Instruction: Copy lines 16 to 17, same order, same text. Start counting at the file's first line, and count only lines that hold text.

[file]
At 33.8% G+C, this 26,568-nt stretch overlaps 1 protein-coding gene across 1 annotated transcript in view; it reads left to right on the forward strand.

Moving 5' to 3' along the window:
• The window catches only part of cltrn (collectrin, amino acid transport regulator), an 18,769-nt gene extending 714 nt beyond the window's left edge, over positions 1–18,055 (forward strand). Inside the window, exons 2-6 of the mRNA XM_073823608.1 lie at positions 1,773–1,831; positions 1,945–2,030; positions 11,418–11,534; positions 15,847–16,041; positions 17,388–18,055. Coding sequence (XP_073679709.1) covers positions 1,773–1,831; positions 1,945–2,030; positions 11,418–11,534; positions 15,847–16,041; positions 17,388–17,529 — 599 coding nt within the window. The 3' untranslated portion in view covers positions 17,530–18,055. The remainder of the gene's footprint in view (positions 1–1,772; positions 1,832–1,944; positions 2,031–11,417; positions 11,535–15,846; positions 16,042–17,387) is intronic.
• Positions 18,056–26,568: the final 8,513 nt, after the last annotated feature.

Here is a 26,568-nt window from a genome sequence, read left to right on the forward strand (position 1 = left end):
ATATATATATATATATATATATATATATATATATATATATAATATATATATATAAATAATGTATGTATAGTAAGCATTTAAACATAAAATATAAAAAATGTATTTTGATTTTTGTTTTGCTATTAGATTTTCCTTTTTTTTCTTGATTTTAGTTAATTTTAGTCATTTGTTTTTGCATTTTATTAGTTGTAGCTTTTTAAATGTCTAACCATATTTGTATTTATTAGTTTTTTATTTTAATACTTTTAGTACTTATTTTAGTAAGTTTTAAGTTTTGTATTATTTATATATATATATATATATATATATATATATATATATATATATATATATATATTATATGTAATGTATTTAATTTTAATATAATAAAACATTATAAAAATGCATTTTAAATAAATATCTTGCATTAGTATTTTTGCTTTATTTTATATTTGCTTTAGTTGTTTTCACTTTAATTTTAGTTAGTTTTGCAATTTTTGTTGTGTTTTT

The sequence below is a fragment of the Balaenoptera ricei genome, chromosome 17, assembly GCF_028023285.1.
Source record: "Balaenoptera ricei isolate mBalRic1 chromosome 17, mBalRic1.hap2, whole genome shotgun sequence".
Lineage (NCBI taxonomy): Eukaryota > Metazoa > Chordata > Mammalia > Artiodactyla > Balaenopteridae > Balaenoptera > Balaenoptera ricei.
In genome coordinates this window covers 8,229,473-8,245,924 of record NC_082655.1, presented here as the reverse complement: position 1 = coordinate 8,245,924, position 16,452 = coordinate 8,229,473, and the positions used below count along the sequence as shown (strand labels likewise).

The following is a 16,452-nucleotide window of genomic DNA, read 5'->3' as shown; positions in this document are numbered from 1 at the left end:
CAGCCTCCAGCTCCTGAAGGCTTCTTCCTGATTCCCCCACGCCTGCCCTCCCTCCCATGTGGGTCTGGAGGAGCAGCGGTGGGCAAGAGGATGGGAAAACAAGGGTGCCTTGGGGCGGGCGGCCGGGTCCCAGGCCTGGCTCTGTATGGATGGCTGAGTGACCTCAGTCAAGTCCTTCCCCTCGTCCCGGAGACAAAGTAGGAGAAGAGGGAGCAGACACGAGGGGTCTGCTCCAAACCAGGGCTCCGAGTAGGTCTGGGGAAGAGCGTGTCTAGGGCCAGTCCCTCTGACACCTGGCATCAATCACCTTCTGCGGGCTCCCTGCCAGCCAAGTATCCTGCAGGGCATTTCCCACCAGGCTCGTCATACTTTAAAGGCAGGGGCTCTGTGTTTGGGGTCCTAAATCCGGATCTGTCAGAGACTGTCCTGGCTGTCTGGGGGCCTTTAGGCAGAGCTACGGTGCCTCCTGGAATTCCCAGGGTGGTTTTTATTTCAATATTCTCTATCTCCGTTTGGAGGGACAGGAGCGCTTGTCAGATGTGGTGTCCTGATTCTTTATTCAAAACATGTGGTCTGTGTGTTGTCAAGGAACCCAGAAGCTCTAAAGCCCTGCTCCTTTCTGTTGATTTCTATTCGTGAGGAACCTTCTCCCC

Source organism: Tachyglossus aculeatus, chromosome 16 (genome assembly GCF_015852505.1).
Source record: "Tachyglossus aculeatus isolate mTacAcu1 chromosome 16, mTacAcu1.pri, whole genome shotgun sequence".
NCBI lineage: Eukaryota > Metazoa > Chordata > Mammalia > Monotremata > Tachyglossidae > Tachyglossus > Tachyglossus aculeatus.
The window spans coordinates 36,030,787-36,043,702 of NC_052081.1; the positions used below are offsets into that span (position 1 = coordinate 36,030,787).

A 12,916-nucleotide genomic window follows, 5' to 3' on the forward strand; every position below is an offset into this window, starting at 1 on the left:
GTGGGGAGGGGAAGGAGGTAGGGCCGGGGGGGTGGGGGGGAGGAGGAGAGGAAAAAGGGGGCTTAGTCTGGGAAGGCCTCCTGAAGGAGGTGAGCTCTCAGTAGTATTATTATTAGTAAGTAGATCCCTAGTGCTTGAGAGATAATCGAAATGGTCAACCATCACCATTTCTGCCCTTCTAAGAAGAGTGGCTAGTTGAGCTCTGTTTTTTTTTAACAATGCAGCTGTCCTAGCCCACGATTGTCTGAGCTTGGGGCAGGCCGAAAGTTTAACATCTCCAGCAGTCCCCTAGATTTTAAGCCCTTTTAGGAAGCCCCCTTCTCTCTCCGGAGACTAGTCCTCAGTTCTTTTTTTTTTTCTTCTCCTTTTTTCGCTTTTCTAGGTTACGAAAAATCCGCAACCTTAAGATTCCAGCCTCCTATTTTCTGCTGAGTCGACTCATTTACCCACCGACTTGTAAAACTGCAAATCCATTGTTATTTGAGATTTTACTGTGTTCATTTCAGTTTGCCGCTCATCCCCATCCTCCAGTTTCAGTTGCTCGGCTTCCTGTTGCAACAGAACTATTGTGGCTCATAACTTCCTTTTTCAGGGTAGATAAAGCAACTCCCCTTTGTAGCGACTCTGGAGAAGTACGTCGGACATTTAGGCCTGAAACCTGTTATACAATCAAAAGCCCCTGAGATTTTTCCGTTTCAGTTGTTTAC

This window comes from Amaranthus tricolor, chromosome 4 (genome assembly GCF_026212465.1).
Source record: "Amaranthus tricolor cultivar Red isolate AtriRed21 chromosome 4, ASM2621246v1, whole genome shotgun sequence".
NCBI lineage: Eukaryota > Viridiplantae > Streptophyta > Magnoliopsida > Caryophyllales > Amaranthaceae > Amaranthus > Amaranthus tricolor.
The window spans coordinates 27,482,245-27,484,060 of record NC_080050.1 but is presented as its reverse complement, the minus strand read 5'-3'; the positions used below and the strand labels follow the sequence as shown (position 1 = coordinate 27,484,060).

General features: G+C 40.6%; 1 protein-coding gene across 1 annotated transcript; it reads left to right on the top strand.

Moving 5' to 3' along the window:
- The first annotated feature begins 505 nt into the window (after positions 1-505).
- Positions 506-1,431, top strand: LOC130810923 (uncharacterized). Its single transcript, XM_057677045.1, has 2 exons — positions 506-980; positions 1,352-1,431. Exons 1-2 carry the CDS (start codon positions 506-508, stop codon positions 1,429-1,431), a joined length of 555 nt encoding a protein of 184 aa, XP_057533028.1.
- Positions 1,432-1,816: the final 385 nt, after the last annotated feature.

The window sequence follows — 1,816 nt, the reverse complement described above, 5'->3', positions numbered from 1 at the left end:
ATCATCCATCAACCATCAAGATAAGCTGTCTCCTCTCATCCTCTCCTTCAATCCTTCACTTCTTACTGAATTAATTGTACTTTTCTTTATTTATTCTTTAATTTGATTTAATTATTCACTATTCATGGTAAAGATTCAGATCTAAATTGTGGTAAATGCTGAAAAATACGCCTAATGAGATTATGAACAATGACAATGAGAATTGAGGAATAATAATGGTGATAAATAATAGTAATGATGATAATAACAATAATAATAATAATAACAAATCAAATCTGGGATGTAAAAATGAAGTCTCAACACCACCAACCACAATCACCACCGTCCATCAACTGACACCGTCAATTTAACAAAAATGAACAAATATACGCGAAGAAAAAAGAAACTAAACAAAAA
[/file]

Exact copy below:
The window spans coordinates 36,030,787-36,043,702 of NC_052081.1; the positions used below are offsets into that span (position 1 = coordinate 36,030,787).

A 12,916-nucleotide genomic window follows, 5' to 3' on the forward strand; every position below is an offset into this window, starting at 1 on the left: